As A Mental Health Nurse, This Is What I Want People To Know
Mental healthcare is a topic that is widely talked about but poorly understood. I, by no means, claim to have all the answers, but as a mental health nurse I do have some insight.
We do not become mental health nurses by accident.
No one just falls into mental health nursing. Pursuing a career in this particular field takes a significant amount of effort, patience, and a thick skin. Most RNs who choose to work in mental health do so because they have a very personal experience related to mental illness and are passionate about helping others navigate the treatment process.
I work with many amazing people who are open about their struggles with anxiety, depression, and a wide range of other disorders. Many have been caretakers for family members who have severe disorders and understand the pressures felt by both the individual and the caretakers.
Patients often confide in me that they fear being seen as “crazy.” Let’s be completely transparent here, we are all a little “crazy.” Talk to us, ask questions; we are your resource to utilize.
1. Be honest.
The stigma of mental illness causes many patients to shy away from providing the healthcare team with the full picture of what they are experiencing. Not providing information only stunts the progression of your treatment.
We are not here to judge. We are here to assist you in discovering what the root issues are and how to address them. Please do not shy away from telling your mental health nurse about any symptom you are experiencing whether it is suicidal thoughts, self harm, anxiety, depression, or more unusual symptoms such as hallucinations, delusions, or mania.
As mental health nurses, we have seen it all. Nothing you could say would surprise any of us at this point. I encourage my patients to have “verbal diarrhea.” Just relax and let it all out. (Sorry about the poop joke… it’s the crutch of nurse humor. I’m very popular with elementary-aged boys.)
2. We don’t think pharmaceuticals are the sole source of treatment.
Psychiatric medications have their place. However, medication is not the the total answer.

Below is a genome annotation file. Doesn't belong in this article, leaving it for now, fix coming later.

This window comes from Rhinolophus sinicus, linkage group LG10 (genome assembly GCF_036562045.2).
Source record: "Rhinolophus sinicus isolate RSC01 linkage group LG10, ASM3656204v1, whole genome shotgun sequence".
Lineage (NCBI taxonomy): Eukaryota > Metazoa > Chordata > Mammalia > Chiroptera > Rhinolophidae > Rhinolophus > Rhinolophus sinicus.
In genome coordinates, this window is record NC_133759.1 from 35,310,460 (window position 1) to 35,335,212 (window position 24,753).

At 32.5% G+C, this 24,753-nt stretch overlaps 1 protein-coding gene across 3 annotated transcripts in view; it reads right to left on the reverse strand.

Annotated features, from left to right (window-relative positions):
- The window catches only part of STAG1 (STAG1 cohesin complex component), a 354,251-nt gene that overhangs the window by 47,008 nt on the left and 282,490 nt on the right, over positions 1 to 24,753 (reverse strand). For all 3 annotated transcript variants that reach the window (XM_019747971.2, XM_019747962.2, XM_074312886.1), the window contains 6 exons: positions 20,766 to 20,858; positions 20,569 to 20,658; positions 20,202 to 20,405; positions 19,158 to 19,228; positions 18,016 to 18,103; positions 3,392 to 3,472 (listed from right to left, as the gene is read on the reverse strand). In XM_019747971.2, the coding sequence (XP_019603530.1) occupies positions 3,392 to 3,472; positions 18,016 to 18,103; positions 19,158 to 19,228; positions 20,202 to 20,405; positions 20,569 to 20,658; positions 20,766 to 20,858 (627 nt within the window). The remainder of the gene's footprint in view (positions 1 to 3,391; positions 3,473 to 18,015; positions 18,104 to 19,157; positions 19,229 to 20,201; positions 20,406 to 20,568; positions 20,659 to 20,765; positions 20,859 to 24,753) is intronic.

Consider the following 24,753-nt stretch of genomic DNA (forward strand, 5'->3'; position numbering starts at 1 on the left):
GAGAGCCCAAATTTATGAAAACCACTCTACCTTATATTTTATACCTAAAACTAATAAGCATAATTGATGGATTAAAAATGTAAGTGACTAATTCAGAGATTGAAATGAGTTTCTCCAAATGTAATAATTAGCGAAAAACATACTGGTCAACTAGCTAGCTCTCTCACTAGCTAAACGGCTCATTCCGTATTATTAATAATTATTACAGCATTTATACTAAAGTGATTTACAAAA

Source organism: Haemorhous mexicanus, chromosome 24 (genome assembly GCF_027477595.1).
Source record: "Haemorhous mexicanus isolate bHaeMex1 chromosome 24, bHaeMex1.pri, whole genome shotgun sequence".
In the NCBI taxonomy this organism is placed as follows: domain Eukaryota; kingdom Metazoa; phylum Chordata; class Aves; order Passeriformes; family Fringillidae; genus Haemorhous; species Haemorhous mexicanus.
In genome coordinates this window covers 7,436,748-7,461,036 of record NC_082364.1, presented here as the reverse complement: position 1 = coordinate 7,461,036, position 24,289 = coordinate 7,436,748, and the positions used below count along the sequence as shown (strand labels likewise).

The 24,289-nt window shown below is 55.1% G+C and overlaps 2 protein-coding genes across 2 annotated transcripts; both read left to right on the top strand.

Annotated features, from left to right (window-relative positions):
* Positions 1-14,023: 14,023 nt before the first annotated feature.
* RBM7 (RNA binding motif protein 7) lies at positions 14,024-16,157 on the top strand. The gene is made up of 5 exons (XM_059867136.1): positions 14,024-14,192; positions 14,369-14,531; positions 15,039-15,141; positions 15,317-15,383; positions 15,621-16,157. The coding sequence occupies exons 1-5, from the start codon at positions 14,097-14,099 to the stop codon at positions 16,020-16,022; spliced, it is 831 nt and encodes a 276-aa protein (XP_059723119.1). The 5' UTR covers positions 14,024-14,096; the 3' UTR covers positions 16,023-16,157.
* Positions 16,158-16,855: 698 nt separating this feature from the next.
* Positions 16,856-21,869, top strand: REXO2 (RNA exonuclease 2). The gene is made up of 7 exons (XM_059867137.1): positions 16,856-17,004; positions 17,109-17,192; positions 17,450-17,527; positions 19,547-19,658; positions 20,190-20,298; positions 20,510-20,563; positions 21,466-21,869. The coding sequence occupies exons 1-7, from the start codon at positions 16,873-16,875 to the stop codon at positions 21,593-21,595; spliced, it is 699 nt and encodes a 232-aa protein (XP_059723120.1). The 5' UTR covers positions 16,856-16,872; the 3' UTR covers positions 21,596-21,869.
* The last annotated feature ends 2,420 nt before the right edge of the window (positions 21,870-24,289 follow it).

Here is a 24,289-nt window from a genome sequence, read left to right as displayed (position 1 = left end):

Participating in individual and family therapy and lifestyle changes are strongly encouraged. Building a strong support system and coping skills is vital to successful management of mental illness.
We have seen many patients struggle with controlling symptoms of mental illness. The idea that “there’s a pill for that” can be dangerous. Medications can be part of the equation, but they are not the full solution.
3. We know the system is broken.
Imagine trying to keep the walls of a building from collapsing, put out various fires, defuse a few bombs, and conduct multiple crisis negotiations while trying to provide for the needs of everyone in the building. That is mental health nursing.
We have all personally cared for individuals who the system has failed. Our hearts ache when a patient’s care suffers due to a lack of psychiatric healthcare coverage, lack of available resources, or budget cuts.
There are so many obstacles to helping individuals and families experiencing a mental health crisis. The red tape is beyond frustrating, for everyone. Mental health nurses see firsthand the failures of the current mental healthcare system. Political agendas aside, we are trying to be agents of change and advocates for those with mental illness.
As mental health nurses, we want to help. We can be your first helpline towards understanding what is happening, what to expect, and various treatment options.We may not have all the answers, but we are working on that.